The federal government told Rural Municipalities of Alberta representatives it remains committed to Alberta's RCMP contracts. (Advocate file photo)

Alberta rural municipalities assured that feds support contract RCMP services

Rural Municipalities of Alberta wants to keep RCMP and reform justice system

The federal government remains committed to providing contracted RCMP services to Alberta despite provincial government suggestions to the contrary, says a rural municipalities representative.

Rural Municipalities of Alberta (RMA) president Paul McLauchlin was in Ottawa on Tuesday and met with federal Public Safety officials to talk justice reform, and rural crime and policing.

The UCP government’s proposal to replace its RCMP contracts with a provincial police force was discussed.

The RMA has come out strongly against the idea, believing it will be extremely costly and will do nothing to address rural crime issues.

McLauchlin said part of the province’s pitch for a provincial police force has been that the federal government is trying to get out of contract policing. The Alberta contract expires in 2032.

“There’s no indication that that’s the truth,” he said. “There’s a long possibility of the federal government getting out of contract policing. That is not an active file and not an active action by his federal government as it stands right now.”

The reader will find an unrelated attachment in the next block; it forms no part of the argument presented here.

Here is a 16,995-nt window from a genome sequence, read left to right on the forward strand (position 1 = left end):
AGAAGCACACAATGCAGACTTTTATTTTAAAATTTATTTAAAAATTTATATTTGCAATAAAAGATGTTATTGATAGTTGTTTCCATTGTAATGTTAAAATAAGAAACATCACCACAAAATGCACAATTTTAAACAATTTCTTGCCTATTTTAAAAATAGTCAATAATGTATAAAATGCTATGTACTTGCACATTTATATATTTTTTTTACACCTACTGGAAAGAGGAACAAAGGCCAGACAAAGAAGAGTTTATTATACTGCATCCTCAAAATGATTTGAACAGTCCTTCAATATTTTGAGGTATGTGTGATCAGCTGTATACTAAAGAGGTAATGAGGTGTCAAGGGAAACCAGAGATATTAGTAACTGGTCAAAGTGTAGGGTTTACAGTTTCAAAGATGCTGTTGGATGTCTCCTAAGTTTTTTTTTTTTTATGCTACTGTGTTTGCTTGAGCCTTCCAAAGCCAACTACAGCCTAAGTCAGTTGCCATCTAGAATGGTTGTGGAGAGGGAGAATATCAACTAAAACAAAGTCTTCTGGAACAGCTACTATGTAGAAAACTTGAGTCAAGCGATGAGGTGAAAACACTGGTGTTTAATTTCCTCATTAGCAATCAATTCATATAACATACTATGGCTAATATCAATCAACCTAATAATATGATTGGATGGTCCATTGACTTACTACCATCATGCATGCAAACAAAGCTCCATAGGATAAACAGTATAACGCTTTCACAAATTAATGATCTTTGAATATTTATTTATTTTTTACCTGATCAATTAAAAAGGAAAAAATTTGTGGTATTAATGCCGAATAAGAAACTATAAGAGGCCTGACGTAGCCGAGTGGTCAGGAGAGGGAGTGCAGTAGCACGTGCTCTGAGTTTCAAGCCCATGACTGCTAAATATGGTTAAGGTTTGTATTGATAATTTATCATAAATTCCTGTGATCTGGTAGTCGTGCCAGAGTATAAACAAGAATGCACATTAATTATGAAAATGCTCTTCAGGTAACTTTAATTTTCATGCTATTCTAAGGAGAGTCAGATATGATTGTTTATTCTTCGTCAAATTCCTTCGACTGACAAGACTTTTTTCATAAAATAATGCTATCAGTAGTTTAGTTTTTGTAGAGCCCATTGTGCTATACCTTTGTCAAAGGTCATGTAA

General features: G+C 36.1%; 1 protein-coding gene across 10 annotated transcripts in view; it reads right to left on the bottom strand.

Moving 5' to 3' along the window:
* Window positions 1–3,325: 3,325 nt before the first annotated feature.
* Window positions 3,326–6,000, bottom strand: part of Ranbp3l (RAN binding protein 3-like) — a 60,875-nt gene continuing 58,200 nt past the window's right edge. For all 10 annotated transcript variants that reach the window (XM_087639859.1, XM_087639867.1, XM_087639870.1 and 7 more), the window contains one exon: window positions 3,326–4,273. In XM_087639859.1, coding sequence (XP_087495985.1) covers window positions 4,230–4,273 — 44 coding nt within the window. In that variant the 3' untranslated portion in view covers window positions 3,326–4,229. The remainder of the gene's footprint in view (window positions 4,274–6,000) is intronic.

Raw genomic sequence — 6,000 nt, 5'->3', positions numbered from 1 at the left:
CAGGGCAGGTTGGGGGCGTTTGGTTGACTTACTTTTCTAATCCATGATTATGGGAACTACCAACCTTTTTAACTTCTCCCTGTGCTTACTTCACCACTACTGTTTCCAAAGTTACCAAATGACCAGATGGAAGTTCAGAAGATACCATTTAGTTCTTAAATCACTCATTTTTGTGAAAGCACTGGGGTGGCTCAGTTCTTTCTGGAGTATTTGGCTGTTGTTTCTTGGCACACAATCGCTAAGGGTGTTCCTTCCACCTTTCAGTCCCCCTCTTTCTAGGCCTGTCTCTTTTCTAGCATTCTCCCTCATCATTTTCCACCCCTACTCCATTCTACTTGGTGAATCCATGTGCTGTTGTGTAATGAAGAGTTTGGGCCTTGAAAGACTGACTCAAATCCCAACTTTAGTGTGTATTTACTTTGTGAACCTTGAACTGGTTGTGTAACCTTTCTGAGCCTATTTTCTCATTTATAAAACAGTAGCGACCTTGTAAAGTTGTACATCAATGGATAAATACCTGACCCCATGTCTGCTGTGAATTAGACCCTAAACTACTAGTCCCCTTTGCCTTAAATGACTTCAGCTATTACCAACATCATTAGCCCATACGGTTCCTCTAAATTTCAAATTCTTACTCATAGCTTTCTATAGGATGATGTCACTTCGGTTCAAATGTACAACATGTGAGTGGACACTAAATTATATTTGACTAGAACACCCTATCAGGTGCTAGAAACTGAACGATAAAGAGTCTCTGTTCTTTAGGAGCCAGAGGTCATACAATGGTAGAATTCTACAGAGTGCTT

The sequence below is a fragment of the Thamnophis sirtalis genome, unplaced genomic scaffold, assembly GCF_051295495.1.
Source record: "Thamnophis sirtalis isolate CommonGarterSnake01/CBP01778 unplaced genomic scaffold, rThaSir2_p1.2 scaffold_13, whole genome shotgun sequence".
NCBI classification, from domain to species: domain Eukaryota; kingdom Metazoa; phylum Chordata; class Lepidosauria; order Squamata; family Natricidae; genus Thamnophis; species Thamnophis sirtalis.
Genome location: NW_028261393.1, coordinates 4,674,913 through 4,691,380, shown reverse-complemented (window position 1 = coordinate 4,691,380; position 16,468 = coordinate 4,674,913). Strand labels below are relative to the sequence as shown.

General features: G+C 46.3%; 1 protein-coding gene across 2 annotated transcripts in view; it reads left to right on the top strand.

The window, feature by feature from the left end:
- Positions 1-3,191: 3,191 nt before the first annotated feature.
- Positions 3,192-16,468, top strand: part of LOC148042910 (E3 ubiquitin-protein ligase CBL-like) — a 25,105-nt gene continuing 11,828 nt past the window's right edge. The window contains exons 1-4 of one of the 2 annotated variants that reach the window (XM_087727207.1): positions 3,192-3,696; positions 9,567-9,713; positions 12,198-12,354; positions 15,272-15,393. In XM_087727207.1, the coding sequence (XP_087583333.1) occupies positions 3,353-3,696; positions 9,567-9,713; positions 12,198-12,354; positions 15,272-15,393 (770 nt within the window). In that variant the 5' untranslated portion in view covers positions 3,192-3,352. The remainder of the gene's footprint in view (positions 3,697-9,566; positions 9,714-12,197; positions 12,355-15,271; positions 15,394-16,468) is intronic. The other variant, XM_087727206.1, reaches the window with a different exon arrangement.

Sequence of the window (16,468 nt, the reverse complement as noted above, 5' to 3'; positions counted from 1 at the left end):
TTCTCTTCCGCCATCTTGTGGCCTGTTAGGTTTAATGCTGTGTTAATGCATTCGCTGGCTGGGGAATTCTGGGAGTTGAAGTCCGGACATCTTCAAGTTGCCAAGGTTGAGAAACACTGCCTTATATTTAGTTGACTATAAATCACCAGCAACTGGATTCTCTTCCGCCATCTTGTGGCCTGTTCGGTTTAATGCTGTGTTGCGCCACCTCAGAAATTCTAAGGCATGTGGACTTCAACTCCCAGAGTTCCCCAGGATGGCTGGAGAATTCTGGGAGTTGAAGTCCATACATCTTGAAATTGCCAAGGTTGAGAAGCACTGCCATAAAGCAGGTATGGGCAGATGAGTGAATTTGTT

McLauchlin said he remains confused why a provincial police force appears to be so important to the UCP government.

“We have yet to figure out who’s asking for this,” he said, adding he has spoken to many people, including pollsters, who are also baffled.

“All they can see is this is an anti-Ottawa gesture. It makes no sense. It is not the solution to rural crime.”

The RMA believes working with the RCMP on making improvements and making changes in legislation to address rural crime issues will be far more effective.

The association is lobbying to have useful changes incorporated into Bill C-5, which was introduced last December to amend the Criminal Code and the Controlled Drugs and Substances Act to remove many mandatory minimum penalties that made conditional sentences unavailable to judges.

It is meant to address “systemic racism” in the justice system that has led to an over-representation of of Indigenous peoples, as well as Black Canadians and members of marginalized communities.

There is room within the legislation to provide help and support for repeat offenders who are responsible for disproportionate share of offences to try to break the cycle of crime, the RMA believes.

“What we see in rural Alberta is the same 10 people are in that revolving door and they are continually causing crimes in rural Alberta.”

The RMA also wants to ensure police officers, who must arrest the same people over and over again, get the support they need.

McLauchlin said the RMA is committed to continue its lobbying efforts and hopes to join forces with other provinces to bring a louder voice to Ottawa.

“We’re trying to be apolitical about it and be solution-focused.”



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